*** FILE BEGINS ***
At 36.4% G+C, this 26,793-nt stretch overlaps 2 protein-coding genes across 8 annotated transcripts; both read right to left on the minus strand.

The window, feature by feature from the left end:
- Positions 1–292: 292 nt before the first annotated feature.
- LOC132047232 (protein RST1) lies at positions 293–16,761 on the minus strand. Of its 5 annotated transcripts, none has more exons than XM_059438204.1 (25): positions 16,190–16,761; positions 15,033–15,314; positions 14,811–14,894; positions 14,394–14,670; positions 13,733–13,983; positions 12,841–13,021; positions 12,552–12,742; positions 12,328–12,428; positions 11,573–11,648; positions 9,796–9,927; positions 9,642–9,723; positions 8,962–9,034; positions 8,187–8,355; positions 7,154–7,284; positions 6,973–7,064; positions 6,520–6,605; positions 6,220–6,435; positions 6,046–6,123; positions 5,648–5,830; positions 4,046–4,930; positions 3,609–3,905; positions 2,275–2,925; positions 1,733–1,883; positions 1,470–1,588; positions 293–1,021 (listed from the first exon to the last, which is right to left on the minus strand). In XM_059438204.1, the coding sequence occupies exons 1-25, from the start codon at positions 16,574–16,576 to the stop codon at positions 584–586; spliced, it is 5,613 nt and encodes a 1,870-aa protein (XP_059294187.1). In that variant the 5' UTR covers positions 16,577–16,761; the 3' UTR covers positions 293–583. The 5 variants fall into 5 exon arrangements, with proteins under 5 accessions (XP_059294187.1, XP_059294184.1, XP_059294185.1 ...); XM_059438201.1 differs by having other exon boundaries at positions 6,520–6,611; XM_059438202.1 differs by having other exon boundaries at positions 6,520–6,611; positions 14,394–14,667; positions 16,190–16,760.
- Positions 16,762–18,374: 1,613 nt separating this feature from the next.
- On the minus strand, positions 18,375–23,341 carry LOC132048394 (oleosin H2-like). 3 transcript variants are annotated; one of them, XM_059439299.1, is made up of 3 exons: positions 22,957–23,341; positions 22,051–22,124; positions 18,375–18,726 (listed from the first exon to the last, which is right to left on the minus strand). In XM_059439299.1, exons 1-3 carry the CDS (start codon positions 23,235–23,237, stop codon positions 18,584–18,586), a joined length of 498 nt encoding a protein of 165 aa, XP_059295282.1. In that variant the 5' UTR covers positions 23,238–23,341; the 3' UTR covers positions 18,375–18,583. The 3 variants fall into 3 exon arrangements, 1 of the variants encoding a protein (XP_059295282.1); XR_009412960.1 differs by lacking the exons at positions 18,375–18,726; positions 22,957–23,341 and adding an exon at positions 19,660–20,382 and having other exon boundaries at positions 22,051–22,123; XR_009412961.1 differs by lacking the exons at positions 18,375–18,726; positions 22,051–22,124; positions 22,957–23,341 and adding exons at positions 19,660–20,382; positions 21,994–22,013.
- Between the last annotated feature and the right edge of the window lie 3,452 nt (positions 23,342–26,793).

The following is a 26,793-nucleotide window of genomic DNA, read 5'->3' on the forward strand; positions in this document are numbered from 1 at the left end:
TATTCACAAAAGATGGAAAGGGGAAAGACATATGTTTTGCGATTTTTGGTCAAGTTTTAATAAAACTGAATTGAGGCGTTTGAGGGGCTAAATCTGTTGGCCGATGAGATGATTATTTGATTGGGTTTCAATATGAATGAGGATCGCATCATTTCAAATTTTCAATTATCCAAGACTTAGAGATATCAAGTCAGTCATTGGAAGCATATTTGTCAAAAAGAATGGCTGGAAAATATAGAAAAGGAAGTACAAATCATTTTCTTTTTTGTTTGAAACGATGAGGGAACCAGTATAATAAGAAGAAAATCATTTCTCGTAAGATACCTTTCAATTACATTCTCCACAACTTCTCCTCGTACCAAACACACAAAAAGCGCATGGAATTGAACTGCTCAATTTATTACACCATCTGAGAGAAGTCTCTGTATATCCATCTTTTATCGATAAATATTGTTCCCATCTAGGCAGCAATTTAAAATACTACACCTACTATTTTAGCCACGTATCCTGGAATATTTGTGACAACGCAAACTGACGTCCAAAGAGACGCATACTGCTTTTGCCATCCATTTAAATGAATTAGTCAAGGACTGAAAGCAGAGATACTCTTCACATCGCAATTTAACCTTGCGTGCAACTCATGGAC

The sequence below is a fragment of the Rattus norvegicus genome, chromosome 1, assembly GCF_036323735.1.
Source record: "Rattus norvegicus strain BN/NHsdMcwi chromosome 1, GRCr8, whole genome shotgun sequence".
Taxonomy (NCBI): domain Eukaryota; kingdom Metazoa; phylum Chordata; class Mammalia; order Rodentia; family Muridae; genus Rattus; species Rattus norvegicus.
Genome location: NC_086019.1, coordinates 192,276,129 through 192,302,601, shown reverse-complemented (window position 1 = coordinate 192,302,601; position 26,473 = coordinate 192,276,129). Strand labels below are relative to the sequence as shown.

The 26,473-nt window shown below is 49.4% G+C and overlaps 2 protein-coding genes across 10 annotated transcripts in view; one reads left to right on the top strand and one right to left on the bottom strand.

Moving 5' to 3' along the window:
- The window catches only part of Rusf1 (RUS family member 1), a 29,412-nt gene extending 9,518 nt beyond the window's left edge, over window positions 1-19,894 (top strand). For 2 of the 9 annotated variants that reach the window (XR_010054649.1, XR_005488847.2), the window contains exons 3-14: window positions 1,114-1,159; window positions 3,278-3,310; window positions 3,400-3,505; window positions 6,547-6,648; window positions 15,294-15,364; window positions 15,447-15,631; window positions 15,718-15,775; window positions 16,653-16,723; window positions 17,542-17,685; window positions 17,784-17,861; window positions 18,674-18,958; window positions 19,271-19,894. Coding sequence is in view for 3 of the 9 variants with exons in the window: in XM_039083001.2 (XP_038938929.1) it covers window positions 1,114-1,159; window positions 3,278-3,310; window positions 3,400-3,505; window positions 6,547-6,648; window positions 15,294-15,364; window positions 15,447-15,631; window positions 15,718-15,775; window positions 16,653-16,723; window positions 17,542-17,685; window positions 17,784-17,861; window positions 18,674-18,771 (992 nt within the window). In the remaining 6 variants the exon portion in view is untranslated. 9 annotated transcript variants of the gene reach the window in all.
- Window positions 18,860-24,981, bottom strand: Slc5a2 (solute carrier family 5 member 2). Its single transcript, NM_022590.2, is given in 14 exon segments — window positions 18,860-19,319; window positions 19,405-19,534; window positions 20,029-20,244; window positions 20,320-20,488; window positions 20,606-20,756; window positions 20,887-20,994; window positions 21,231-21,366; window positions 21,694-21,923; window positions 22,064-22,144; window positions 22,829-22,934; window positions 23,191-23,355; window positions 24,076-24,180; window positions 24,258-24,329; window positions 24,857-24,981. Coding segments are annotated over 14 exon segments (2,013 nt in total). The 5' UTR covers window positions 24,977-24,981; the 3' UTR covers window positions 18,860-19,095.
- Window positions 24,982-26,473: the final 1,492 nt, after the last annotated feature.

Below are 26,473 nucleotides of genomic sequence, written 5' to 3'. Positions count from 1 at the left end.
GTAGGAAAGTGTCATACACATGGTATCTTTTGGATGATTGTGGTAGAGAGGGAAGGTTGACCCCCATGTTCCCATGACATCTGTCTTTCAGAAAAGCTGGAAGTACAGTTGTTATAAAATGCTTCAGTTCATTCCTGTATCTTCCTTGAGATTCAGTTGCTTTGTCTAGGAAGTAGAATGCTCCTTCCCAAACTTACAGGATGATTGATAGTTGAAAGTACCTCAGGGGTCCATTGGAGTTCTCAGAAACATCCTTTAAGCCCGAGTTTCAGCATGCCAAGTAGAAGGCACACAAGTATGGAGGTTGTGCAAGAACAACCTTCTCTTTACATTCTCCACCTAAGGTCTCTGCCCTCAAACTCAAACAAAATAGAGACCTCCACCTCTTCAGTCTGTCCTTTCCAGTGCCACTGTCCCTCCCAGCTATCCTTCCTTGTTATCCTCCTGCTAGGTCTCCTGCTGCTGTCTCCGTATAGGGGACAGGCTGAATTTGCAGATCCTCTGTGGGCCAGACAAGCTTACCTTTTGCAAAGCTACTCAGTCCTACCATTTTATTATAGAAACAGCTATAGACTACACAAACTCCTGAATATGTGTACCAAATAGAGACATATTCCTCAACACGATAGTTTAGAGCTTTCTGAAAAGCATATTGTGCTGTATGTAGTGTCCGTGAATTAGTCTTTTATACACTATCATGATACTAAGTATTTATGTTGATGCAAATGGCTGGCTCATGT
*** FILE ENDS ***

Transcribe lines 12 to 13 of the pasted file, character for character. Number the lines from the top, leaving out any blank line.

Taxonomy (NCBI): domain Eukaryota; kingdom Metazoa; phylum Chordata; class Mammalia; order Rodentia; family Muridae; genus Rattus; species Rattus norvegicus.
Genome location: NC_086019.1, coordinates 192,276,129 through 192,302,601, shown reverse-complemented (window position 1 = coordinate 192,302,601; position 26,473 = coordinate 192,276,129). Strand labels below are relative to the sequence as shown.